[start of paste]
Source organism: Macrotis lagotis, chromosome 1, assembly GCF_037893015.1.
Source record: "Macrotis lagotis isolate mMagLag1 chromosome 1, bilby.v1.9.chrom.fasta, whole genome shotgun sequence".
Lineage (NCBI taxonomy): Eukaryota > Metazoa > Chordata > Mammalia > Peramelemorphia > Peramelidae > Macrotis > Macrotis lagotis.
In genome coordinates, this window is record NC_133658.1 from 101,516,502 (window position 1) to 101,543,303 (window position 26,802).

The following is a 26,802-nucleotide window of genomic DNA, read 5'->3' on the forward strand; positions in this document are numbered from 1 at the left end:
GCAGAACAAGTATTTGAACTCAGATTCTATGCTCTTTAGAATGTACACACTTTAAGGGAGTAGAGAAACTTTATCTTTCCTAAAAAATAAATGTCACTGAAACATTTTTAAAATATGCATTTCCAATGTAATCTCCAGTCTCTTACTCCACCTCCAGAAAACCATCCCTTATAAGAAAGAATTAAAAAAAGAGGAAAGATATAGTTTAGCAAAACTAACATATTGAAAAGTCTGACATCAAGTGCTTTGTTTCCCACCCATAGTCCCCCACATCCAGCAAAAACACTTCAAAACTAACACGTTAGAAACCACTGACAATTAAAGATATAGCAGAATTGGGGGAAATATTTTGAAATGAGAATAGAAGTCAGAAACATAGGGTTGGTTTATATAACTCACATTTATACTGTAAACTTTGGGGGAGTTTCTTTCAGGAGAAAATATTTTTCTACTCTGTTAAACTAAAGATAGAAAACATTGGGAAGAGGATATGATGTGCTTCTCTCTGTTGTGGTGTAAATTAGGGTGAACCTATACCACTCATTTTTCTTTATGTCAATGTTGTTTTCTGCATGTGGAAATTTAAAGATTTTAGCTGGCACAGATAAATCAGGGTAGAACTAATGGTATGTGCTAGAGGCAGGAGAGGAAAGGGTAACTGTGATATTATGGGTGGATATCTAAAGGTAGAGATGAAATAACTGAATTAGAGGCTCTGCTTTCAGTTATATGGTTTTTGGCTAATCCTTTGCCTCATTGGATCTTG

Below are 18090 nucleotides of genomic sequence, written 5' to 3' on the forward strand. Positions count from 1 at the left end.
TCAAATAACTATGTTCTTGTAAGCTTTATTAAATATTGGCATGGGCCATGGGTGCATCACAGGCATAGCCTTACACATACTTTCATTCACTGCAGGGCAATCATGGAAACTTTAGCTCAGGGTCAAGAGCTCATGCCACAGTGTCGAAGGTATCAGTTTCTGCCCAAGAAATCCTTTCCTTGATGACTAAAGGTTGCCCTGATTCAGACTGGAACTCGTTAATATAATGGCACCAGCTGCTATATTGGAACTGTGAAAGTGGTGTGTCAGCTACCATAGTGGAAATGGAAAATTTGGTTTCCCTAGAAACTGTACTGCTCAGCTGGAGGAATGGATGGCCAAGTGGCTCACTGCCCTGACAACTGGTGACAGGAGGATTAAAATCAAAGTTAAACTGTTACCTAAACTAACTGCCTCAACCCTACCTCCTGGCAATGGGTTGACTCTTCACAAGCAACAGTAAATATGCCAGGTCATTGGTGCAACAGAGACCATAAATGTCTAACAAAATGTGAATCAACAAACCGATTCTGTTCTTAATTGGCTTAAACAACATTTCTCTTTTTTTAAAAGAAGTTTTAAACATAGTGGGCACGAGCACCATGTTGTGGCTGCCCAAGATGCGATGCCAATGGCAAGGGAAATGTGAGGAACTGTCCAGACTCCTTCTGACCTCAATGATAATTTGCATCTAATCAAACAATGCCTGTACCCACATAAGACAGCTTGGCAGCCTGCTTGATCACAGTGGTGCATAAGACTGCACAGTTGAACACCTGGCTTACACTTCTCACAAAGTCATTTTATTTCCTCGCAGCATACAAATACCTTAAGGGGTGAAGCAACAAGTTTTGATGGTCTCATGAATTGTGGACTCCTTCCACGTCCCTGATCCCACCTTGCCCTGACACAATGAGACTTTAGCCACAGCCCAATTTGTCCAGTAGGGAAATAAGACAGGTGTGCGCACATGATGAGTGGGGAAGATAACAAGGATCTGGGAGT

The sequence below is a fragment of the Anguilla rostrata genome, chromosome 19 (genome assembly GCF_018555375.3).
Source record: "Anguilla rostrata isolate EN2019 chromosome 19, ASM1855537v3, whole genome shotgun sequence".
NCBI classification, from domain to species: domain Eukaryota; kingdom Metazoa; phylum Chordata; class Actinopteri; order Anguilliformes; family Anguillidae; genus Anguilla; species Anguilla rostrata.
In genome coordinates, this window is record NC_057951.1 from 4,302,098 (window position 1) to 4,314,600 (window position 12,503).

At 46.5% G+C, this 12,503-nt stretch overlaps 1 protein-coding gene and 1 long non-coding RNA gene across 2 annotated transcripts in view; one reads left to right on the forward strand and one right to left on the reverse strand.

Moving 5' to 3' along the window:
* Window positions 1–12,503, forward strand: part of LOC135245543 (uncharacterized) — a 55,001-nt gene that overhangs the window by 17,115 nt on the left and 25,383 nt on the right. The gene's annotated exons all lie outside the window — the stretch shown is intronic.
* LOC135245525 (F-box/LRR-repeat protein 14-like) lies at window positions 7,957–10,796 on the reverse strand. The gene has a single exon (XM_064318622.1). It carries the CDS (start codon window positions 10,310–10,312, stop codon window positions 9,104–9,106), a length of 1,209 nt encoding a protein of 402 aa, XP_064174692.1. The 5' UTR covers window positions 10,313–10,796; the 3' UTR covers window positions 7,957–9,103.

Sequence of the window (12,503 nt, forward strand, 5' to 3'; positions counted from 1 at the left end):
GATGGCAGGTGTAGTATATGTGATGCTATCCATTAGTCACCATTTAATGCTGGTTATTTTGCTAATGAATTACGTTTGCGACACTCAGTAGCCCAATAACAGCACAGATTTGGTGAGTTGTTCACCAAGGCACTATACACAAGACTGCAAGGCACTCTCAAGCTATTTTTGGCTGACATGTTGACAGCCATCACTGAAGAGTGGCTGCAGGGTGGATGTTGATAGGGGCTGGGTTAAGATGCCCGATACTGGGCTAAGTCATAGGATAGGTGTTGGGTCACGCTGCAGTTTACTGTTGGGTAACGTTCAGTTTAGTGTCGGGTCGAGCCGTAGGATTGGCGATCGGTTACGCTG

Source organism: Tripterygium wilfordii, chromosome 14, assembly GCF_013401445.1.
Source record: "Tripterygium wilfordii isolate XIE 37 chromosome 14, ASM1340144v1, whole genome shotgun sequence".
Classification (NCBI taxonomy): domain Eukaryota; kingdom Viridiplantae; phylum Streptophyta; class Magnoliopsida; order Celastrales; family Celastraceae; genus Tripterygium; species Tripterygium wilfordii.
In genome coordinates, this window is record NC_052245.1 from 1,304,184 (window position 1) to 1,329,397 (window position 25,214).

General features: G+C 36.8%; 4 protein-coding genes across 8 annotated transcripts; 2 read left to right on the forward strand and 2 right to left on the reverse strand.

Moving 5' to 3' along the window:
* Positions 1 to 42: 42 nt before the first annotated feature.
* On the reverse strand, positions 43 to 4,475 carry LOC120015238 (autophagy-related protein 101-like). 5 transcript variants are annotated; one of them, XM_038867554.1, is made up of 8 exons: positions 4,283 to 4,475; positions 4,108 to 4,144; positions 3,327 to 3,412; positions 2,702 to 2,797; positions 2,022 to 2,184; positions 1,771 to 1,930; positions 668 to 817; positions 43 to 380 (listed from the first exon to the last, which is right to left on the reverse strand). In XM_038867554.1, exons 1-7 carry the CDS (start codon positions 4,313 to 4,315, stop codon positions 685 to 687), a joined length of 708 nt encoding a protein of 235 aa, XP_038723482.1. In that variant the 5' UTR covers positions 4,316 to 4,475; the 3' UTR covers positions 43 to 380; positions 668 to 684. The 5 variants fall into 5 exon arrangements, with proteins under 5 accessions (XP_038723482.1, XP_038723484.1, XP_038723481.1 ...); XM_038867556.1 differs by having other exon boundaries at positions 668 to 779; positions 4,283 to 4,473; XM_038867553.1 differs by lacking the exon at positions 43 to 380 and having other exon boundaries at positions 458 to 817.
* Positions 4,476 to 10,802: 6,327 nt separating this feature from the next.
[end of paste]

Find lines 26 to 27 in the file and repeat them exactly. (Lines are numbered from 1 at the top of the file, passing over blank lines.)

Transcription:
* On the reverse strand, positions 43 to 4,475 carry LOC120015238 (autophagy-related protein 101-like). 5 transcript variants are annotated; one of them, XM_038867554.1, is made up of 8 exons: positions 4,283 to 4,475; positions 4,108 to 4,144; positions 3,327 to 3,412; positions 2,702 to 2,797; positions 2,022 to 2,184; positions 1,771 to 1,930; positions 668 to 817; positions 43 to 380 (listed from the first exon to the last, which is right to left on the reverse strand). In XM_038867554.1, exons 1-7 carry the CDS (start codon positions 4,313 to 4,315, stop codon positions 685 to 687), a joined length of 708 nt encoding a protein of 235 aa, XP_038723482.1. In that variant the 5' UTR covers positions 4,316 to 4,475; the 3' UTR covers positions 43 to 380; positions 668 to 684. The 5 variants fall into 5 exon arrangements, with proteins under 5 accessions (XP_038723482.1, XP_038723484.1, XP_038723481.1 ...); XM_038867556.1 differs by having other exon boundaries at positions 668 to 779; positions 4,283 to 4,473; XM_038867553.1 differs by lacking the exon at positions 43 to 380 and having other exon boundaries at positions 458 to 817.
* Positions 4,476 to 10,802: 6,327 nt separating this feature from the next.